Let’s face it, the hugely important issue of law firm succession has a lot to do with senior attorney retirement.  Recognizing that, more law firms have prepared for coming retirements by infusing new leadership, transferring existing client relationship responsibility, and coaching the next generations to be business developers. When succession is done right, a firm enjoys continued strength while orchestrating a seamless and gracious retirement of its senior attorneys.

The retirement of a senior attorney typically results in a significant change to the financial status quo.  It can mean a cessation of monetary rewards for the long-time contributor.  Or it can mean a limited and reduced financial payment, either lump sum or declining over a period of time, along with reduced or eliminated work expectations.

From a financial standpoint, the difference between being a fully recognized partner or a retired partner can be dramatic—less money to no money received.  For that reason, even when the appetite to work hard has long passed, some senior attorneys defer announcing their retirement and seek to prolong their partner status-hoping to extend indefinitely the receipt of full partner compensation.  This “retirement in place” can be a vexing problem for law firms.

How does a firm deal with the partner insisting on full partner benefits when by all measures he or she has already retired? Understanding and addressing this issue is examined best through assessing the depth of the problem (Part One) and considering the curative steps available (Part Two).

Part One-Assessing the Problem

 Retirement in place as a problem depends greatly on the firm, its culture, and leadership.  It can range from being barely a concern to representing a looming earthquake.  Five factors determine where your firm sits on the retirement in place crisis continuum.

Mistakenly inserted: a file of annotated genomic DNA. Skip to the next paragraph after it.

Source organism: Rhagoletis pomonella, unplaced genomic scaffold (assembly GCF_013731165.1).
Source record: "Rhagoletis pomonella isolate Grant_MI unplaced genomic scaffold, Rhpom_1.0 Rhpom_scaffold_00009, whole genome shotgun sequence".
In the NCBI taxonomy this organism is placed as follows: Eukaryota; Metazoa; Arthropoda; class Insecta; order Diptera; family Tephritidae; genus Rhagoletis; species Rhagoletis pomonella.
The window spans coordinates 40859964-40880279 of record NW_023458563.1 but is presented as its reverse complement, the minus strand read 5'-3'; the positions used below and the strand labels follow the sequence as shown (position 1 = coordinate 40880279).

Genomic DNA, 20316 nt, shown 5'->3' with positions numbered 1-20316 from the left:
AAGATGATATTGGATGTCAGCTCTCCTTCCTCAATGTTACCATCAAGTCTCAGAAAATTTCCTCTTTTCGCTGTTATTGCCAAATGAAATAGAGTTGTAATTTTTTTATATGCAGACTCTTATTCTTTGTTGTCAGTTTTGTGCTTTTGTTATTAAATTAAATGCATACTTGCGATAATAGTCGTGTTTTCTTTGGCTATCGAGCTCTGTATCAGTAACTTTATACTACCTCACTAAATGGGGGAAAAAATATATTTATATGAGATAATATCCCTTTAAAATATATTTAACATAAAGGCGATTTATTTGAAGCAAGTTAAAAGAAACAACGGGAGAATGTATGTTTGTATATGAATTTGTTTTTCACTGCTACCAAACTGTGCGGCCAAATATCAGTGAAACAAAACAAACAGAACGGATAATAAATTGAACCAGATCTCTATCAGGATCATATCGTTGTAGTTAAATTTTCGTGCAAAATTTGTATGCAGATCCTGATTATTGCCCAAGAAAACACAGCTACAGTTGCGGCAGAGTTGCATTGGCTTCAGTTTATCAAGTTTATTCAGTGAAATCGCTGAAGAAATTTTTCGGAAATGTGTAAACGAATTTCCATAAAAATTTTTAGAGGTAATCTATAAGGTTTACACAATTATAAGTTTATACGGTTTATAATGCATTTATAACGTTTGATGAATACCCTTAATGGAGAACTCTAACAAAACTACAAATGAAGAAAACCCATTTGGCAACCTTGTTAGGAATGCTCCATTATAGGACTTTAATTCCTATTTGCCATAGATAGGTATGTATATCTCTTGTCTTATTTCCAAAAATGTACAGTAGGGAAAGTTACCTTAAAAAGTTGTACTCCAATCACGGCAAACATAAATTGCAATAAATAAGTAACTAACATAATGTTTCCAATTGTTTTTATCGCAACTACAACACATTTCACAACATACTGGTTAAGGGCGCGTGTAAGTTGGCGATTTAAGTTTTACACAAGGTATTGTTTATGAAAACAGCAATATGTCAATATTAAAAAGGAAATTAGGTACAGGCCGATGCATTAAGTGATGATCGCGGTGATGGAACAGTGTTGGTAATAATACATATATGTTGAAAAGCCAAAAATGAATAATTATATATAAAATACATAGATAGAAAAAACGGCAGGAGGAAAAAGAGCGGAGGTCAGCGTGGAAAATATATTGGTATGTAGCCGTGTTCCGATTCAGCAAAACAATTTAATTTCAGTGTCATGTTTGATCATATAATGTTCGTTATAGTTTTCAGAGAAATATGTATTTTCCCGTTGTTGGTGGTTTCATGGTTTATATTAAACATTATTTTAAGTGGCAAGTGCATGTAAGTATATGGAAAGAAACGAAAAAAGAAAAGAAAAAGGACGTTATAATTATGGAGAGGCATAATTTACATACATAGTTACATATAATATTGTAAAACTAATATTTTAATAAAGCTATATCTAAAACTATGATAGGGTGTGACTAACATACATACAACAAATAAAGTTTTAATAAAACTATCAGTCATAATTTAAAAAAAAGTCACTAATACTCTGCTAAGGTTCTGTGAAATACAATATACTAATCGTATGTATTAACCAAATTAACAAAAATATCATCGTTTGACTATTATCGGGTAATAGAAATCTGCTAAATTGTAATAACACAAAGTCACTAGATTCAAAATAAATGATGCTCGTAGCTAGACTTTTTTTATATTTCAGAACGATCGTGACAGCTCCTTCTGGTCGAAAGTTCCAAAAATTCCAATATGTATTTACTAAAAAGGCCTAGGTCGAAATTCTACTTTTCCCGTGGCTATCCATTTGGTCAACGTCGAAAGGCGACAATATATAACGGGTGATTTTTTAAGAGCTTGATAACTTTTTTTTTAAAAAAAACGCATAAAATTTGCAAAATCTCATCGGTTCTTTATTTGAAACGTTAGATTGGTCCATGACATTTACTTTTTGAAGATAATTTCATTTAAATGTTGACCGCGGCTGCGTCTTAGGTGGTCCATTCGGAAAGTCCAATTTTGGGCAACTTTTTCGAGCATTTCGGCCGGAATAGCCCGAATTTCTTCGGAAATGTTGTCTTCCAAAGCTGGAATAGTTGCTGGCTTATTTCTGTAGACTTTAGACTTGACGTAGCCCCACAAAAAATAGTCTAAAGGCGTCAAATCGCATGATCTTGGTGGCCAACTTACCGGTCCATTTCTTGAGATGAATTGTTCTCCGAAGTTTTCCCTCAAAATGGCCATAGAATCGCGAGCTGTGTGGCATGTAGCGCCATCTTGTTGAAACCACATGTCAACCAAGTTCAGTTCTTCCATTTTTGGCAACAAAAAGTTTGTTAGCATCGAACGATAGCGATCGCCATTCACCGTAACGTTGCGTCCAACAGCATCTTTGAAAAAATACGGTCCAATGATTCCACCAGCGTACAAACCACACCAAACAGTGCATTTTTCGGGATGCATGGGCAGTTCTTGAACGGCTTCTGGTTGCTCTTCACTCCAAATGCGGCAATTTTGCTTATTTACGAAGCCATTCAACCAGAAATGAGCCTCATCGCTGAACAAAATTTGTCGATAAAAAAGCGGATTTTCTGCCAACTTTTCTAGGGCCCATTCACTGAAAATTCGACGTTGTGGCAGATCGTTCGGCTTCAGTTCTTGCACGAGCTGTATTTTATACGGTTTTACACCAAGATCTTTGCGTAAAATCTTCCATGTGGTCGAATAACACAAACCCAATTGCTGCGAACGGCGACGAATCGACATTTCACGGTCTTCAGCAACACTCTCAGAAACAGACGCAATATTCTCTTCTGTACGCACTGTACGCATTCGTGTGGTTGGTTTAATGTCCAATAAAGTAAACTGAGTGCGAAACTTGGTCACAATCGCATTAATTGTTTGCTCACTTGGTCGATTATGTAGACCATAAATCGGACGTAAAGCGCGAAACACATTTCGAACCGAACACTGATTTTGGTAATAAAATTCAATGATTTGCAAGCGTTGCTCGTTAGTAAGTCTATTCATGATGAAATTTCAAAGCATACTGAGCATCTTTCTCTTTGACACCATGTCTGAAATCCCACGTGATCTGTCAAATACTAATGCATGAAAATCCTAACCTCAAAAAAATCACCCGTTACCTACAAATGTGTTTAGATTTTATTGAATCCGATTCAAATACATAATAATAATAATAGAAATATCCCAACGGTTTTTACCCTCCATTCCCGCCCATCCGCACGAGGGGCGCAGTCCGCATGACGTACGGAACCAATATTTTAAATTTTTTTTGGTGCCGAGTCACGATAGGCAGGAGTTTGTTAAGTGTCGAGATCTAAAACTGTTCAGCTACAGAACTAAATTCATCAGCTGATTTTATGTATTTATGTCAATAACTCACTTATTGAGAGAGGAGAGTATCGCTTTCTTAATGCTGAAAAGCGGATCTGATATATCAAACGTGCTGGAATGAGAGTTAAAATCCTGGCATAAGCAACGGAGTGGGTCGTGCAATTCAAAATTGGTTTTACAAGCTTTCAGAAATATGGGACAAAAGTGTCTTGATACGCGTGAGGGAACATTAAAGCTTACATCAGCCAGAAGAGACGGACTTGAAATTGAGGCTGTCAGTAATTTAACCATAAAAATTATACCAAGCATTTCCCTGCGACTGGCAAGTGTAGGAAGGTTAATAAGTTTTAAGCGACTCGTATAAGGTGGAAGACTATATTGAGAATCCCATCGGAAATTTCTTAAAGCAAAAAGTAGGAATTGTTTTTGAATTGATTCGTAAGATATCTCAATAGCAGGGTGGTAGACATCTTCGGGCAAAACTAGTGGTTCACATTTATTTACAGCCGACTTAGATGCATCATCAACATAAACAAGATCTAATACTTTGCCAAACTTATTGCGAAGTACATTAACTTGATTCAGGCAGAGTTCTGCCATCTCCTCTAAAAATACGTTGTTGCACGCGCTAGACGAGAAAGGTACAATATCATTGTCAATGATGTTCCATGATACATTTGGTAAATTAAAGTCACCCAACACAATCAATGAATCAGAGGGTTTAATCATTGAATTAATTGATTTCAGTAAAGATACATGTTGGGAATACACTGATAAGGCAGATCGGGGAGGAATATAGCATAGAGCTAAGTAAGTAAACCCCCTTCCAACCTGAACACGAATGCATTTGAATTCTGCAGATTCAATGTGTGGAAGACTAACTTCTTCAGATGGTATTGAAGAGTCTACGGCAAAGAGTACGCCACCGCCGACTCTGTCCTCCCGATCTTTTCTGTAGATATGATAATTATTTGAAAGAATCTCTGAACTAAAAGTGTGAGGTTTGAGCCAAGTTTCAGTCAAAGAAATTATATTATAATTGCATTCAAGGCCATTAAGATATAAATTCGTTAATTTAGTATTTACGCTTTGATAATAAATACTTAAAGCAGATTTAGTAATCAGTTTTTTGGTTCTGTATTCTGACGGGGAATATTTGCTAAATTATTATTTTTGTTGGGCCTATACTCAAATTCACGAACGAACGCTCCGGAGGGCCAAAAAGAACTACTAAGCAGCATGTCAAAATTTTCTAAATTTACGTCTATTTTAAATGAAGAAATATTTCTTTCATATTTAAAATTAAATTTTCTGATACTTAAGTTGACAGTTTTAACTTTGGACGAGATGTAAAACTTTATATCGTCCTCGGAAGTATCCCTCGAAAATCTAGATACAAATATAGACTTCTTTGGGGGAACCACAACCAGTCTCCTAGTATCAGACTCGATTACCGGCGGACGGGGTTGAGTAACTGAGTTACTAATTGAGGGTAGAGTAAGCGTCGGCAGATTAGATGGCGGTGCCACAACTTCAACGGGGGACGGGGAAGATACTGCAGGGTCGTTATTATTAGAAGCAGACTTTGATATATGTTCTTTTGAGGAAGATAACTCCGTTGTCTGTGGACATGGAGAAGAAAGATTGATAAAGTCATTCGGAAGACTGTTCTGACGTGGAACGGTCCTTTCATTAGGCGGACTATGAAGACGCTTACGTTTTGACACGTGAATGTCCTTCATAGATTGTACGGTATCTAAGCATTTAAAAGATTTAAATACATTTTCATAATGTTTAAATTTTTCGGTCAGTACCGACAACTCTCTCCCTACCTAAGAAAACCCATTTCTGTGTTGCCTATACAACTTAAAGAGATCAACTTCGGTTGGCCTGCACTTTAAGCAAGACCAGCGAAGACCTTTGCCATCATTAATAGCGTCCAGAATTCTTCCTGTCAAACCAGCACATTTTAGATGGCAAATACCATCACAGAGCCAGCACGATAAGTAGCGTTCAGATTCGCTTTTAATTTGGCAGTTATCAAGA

The Partner with Power. Coaxing a partner to retire can be exponentially harder if he or she is willing to wield institutional power to stay. That power can come in the form of political status in the firm’s management hierarchy.  In some cases, power may not be political but based on charisma or personality.  Urging a powerful partner to retire can be a difficult proposition.

Documentation. What do the firm’s constituent documents say about forcing retirement?  If the firm’s applicable documents and policies are silent about a mandatory retirement age or requiring retirement after individual performance falls below some objective threshold, the firm may be left to the potentially unpleasant option of forcing retirement through ownership vote (but consider the voting power of the subject partner).  Forced retirement by vote is neither pleasant nor risk free.  And in some cases, a firm’s documentation may be unclear whether the unpleasant option even exists.

Have Book Will Travel. By definition, retirement in place is not much of a concern where the partner is productive from a working and business origination standpoint.  Yet some partners will leverage their book of business to cover for reduced activity as a working attorney.  Even the slowed down partner forced to retire could blow a hole in the firm’s succession plan by bolting for another firm with client relationships in tow.

Firm Culture. For the firm that has never had to address the partner who has retired in place, the first time the issue is tackled can send shock waves through the firm’s culture.  Although aged, the partner in question may be fixture at the firm, revered and loved by all.  A successful action plan that forces the retirement of the clinging icon may disquiet a harmonious place.  Even so, taking no action runs the risk of normalizing unwanted behavior that others may emulate later.

Time.  Like in the case of many situations, time is an important factor when addressing retirement in place.  If the problem has already manifest itself because one or more partners have already taken this approach, the firm’s challenge will be great.  But if retirement is a future risk, greater flexibility exists to prevent the problem from occurring.   Prevention can be far more effective than a fix.

These five factors impact a firm’s ability to solve retirement in place.    In Part Two to follow, the available solutions to retirement in place will be considered.